On Preferring that Overall, Things are Worse: Future-Bias and Unequal Payoffs

Preston Greene, Andrew J. Latham, Kristie Miller*, James Norton

*Corresponding author for this work

Research output: Contribution to journalArticlepeer-review

Abstract

Philosophers vigorously debate the rationality of hedonic bias toward the future: a systematic preference for pleasurable experiences to be future and painful experiences to be past. The debate over future bias is distinctive in philosophy because arguments made on both sides concern descriptive and empirically tractable claims about patterns of preferences and the psychological mechanisms that could explain these patterns. Most notably, philosophers predict that this bias is strong enough to apply to unequal payoffs: people often prefer less pleasurable future experiences to more pleasurable past ones, and more painful past experiences to less painful future ones. They also predict that future-bias is restricted to first-person preferences, and that people’s third-person preferences are time-neutral. These claims feature in arguments both for and against the rational permissibility of future bias. Thus, we aimed to test whether these claims are descriptively accurate. Among our discoveries, we found that the predicted asymmetry between first- and third-person conditions is absent, and so cannot support arguments against the rationality of future-bias. We also uncovered an asymmetry between positive and negative events that might ground a new argument in favour of time-neutralism.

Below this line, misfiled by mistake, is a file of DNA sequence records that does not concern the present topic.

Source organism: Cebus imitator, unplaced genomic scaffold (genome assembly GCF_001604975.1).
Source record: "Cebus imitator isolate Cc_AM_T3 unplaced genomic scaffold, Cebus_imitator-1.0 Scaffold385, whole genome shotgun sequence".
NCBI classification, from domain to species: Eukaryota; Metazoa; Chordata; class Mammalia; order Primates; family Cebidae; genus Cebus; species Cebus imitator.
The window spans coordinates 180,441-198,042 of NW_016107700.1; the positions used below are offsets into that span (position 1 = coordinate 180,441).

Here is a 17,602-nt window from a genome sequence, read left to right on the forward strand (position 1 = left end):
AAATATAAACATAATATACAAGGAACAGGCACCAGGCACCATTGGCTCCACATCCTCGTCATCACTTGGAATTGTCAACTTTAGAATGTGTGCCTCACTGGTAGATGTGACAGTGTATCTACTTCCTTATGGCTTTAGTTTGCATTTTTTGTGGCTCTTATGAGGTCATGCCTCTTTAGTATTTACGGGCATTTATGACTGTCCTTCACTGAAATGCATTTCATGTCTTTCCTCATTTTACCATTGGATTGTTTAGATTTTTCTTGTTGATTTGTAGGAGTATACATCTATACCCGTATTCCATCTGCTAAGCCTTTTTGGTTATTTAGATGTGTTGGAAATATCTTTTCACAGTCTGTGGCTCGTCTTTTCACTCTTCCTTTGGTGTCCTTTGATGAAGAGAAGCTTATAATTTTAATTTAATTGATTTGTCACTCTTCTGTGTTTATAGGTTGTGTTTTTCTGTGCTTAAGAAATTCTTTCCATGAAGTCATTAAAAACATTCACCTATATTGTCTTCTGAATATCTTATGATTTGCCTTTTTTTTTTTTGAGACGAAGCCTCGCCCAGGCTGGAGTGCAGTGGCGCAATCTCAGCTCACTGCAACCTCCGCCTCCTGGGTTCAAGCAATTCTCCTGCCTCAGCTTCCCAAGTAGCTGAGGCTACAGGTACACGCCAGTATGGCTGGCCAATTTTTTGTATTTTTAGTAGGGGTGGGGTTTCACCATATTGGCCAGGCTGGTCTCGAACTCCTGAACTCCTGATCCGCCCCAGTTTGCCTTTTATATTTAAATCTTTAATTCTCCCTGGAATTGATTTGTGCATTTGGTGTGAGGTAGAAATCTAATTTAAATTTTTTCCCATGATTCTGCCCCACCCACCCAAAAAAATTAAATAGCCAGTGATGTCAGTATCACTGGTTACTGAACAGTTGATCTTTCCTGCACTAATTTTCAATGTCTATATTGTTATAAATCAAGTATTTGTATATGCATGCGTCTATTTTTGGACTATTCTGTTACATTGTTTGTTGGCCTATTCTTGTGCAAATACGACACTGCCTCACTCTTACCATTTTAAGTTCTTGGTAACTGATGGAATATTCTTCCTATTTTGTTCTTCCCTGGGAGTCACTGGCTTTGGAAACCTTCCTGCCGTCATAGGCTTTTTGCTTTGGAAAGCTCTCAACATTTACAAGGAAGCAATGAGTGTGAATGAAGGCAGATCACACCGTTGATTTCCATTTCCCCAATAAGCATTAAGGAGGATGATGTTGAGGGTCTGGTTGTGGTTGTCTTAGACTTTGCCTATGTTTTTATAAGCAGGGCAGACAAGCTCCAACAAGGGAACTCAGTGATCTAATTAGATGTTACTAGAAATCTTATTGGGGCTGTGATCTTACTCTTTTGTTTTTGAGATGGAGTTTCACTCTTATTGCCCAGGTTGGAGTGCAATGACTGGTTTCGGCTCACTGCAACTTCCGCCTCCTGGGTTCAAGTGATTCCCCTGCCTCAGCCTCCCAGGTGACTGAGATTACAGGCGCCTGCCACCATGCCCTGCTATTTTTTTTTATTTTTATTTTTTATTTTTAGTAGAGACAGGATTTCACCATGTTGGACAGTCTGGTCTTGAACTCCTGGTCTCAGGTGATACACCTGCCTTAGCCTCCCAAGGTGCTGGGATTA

Original languageEnglish
JournalPhilosophy and Phenomenological Research
DOIs
Publication statusPublished - 22 Jul 2021

Bibliographical note

Publisher Copyright:
© 2021 Philosophy and Phenonmenological Research Inc.

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